There has been a conspiracy! Whether earthly or in the spirit world, I don’t know. But this Sunday, at least in heaven, they will mark the greatest of all the Jewish Holidays—and it isn’t called Easter.
There is a secret Jewish holiday that no one wants to talk about. Well, maybe I’m being a bit dramatic, but the fact is that Yeshua rose from the dead on a Biblical feast day. If you look in Leviticus 23, verses 10 and 11, it says…
“Tell the people of Israel, ‘After you enter the land I am giving you and harvest its ripe crops, you are to bring a sheaf of the firstfruits of your harvest to the cohen, that is the priest. He is to wave the sheaf before Adonai … the cohen is to wave it on the day after the Shabbat” (Lev. 23:10-11).
These verses clearly say that the feast of Firstfruits is on the first Sunday, after the first Saturday, after Passover. Not so fast—the Pharisees and the Sadducees had a disagreement about this. The Pharisees claimed that since Passover itself was a rest day, it was the Sabbath—so Firstfruits would be the day after Passover. However, the Sadducees maintained that the Sabbath was referring to an actual Saturday—not a special Jewish holiday. So Firstfruits would always fall on a Sunday.
Yet, we don’t hear much from the Sadducees after the destruction of the Temple in 70 CE. Thus, the pharisaical view became the dominant view in Judaism. In fact today, many Jews confuse this Firstfruits with the Firstfruits during Shavuot (Num. 28:26).
I think the Scriptures are clear that the Sadducees got this one right. How do I know? We’ll, we are commanded in the very next passage to count seven Sabbaths from Firstfruits to the feast of Shavuot—or Pentecost.
“From the day after the Sabbath, the day you brought the sheaf of the wave offering, count off seven full weeks. Count off 50 days up to the day after the seventh Sabbath, and then present an offering of new grain to the Lord” (Lev. 15-16).
If Firstfruits did not begin on an actual Sunday (“on the day after the Shabbat”), then you could not count off seven Sabbaths. God said that it must be exactly 50 days, ending “the [Sunday] after the seventh Sabbath.” In other words, while Passover day is considered to be a day of total rest—a Sabbath—whatever day fell 49 days after that would not necessarily be a Sabbath, as the day of the week would change every year.
Why is this Important?
There is a powerful reason I am sharing this. If the Feast of Firstfruits is on the Sunday after the Saturday after the beginning of Passover, then that means that Yeshua not only died on a Jewish Feast day (Passover), but rose from the dead on the Jewish Feast of Bikorim—Firstfruits! Paul understood that Yeshua rose from the dead on the feast of Bikurim (despite being a Pharisee), for he said in his famous discourse on the Resurrection of Yeshua in 1 Corinthians 15:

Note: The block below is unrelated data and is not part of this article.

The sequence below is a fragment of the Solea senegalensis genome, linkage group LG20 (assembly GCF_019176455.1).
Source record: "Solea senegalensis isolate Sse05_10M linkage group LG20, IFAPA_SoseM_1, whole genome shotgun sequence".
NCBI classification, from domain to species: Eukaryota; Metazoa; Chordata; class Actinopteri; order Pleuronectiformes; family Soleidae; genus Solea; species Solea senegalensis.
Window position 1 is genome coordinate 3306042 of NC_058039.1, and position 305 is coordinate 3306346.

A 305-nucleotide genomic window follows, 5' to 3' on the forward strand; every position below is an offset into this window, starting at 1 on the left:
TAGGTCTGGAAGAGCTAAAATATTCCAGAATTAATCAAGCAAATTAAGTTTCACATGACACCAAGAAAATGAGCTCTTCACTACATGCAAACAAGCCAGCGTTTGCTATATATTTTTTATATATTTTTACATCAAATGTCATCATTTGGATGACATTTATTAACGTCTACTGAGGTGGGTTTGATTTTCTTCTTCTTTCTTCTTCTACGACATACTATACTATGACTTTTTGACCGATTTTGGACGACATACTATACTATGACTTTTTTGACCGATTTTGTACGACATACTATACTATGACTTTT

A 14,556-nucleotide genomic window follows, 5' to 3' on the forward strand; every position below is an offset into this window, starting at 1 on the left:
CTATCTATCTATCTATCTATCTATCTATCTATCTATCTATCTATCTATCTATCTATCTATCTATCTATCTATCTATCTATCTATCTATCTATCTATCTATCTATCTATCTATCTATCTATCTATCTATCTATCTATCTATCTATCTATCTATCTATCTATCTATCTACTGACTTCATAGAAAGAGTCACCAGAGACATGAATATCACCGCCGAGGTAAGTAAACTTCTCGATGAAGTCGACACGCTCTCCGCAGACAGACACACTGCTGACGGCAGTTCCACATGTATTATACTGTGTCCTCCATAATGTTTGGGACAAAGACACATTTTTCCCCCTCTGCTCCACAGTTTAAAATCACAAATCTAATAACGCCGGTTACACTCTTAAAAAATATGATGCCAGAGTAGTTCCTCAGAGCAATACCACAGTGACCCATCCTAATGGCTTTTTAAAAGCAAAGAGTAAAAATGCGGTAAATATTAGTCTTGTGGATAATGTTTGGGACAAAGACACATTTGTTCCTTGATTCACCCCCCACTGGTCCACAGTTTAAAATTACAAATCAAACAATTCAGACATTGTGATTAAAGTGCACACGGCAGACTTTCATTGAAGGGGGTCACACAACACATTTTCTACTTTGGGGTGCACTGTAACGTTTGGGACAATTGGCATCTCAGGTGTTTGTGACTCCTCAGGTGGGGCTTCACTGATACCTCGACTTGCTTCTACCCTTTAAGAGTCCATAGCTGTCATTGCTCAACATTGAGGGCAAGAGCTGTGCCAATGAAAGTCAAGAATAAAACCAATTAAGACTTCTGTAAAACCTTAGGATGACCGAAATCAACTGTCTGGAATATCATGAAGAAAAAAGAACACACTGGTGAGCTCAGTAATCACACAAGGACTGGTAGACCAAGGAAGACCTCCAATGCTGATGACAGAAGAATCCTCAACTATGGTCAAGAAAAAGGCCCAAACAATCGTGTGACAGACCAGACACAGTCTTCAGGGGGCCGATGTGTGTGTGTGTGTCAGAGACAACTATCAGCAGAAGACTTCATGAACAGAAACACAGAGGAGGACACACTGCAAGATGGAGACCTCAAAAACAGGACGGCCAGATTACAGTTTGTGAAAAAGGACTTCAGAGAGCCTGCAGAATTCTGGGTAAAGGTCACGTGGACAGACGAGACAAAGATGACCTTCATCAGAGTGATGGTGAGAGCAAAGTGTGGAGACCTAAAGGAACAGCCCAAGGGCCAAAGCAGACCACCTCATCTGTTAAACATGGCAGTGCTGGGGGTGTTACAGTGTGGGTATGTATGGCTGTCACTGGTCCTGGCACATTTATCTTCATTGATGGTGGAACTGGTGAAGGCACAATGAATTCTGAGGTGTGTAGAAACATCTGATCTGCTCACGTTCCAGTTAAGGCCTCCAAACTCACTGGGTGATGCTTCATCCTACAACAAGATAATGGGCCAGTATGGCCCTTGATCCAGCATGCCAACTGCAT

“But the fact is that the Messiah has been raised from the dead, the firstfruits of those who have died. For since death came through a man, also the resurrection of the dead has come through a man. For just as in connection with Adam all die, so in connection with the Messiah all will be made alive. But each in his own order: the Messiah is the firstfruits; then those who belong to the Messiah, at the time of his coming; then the culmination, when he hands over the Kingdom to God the Father, after having put an end to every rulership, yes, to every authority and power” (1 Cor. 15:20-24).
Yes, Yeshua—the first among the resurrected sons of God—rose in newness of Life on Bikurim, the feast of Firstfruits. Yet, is it really the greatest of all the Jewish holidays? When you consider that it pointed to the resurrection of the Messiah, I think it is safe to elevate to the top—but that is just one man’s opinion.
This Sunday, make sure to remind your friends (in a spirit of humility) that it is the Jewish Feast of Firstfruits, when Messiah conquered death, hell and the grave!
Ron Cantor is the director of Messiah’s Mandate International in Israel, a Messianic ministry dedicated to taking the message of Jesus from Israel to the ends of the earth (Acts 1:8). Cantor also travels internationally teaching on the Jewish roots of the New Testament. He serves on the pastoral team of Tiferet Yeshua, a Hebrew-speaking congregation in Tel Aviv. His newest book is Identity Theft. Follow him at @RonSCantor on Twitter.
For the original article, visit messiahsmandate.org.